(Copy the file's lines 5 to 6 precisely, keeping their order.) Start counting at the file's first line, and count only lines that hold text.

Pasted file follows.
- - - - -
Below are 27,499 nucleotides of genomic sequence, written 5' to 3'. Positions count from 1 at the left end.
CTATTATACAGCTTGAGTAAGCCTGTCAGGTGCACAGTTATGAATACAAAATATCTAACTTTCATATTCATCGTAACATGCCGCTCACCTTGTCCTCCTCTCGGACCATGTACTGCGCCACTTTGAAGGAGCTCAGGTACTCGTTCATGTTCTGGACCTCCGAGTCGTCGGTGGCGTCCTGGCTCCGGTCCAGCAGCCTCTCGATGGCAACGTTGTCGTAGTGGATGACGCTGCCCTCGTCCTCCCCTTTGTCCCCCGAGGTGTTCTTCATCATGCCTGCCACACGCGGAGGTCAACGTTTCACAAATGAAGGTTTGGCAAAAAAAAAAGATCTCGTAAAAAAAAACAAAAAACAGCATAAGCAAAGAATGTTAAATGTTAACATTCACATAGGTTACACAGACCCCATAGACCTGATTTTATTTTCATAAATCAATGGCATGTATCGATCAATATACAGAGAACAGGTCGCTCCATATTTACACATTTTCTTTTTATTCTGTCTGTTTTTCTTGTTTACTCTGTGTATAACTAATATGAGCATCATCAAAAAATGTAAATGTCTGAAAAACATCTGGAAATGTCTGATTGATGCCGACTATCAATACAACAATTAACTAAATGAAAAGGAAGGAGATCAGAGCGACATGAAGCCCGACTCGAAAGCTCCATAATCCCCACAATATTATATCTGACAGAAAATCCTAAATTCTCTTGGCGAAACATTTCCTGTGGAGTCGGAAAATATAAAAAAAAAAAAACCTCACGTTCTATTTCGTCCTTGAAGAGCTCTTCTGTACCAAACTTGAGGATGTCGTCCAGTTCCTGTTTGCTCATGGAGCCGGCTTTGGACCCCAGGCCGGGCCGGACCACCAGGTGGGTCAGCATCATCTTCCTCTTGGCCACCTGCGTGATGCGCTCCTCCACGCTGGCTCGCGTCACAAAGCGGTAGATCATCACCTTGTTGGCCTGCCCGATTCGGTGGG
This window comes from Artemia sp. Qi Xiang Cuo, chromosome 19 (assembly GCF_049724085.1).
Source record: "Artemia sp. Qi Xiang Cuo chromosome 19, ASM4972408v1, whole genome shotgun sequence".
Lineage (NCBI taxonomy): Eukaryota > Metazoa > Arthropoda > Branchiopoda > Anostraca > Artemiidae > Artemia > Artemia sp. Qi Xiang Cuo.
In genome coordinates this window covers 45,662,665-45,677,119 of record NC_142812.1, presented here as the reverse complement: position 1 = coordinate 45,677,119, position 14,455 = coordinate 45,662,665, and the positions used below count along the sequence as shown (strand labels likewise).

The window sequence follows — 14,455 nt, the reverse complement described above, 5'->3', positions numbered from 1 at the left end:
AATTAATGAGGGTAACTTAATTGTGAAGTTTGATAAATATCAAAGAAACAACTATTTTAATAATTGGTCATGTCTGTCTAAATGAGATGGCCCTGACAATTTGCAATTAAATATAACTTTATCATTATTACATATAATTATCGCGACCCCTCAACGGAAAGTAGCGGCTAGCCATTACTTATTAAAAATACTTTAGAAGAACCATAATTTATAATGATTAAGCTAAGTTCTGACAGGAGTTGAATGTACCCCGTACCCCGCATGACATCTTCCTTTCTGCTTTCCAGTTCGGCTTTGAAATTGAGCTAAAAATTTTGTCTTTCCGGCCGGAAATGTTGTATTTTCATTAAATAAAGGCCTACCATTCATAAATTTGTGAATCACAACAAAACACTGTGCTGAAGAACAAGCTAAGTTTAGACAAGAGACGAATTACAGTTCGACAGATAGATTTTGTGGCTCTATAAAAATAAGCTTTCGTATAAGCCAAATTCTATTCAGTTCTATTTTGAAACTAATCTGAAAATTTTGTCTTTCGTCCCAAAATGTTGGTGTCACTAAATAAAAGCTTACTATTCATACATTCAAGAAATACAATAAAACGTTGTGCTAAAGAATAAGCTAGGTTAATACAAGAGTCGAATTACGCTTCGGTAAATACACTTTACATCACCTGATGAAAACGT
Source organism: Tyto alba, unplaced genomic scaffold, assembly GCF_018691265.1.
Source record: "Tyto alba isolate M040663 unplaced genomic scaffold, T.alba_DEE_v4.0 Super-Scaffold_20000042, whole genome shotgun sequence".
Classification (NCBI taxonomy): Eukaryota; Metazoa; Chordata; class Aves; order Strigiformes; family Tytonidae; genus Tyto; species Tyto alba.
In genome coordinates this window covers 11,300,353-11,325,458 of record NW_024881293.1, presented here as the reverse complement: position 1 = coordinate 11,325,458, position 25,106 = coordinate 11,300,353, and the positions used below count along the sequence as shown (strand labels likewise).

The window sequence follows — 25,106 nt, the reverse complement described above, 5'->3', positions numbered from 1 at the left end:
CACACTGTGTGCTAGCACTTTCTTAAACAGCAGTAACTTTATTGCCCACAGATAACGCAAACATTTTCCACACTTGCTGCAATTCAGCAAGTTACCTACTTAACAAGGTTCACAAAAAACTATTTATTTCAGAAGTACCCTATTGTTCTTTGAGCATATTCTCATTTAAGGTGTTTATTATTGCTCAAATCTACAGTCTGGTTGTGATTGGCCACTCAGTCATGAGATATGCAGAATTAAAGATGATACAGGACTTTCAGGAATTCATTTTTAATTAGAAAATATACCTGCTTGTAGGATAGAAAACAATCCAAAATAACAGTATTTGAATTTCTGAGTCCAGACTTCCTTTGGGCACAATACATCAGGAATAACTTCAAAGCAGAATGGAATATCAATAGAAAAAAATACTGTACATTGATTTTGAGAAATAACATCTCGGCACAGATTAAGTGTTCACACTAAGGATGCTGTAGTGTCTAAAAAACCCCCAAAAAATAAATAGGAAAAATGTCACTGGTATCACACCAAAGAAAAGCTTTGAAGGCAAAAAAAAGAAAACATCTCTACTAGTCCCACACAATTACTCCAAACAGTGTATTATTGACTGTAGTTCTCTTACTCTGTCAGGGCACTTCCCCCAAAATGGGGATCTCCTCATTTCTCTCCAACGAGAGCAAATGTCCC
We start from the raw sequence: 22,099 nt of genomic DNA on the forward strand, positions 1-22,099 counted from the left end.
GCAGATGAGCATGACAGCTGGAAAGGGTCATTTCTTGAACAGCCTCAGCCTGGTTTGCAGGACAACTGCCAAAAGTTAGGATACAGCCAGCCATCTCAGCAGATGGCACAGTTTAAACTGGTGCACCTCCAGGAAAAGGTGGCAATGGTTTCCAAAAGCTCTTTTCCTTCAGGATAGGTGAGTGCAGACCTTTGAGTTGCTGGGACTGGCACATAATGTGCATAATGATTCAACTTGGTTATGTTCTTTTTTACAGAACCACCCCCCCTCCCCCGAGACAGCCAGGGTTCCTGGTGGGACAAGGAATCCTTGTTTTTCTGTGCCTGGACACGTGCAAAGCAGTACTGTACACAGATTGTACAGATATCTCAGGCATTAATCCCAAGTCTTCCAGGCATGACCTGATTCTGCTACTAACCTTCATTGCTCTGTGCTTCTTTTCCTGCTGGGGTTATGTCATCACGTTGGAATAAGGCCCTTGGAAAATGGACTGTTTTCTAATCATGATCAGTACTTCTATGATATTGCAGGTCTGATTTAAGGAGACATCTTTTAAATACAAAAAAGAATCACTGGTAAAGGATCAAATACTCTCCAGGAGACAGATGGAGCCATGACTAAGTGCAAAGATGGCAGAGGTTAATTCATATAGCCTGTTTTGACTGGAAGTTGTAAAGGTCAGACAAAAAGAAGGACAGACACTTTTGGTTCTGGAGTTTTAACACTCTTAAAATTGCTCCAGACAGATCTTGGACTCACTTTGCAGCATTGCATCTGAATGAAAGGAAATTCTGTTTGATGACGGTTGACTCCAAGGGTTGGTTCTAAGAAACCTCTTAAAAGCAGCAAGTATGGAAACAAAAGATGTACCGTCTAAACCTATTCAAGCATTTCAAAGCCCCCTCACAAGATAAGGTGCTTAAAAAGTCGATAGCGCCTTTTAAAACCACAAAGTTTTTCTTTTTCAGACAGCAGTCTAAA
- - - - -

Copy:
Lineage (NCBI taxonomy): Eukaryota > Metazoa > Arthropoda > Branchiopoda > Anostraca > Artemiidae > Artemia > Artemia sp. Qi Xiang Cuo.
In genome coordinates this window covers 45,662,665-45,677,119 of record NC_142812.1, presented here as the reverse complement: position 1 = coordinate 45,677,119, position 14,455 = coordinate 45,662,665, and the positions used below count along the sequence as shown (strand labels likewise).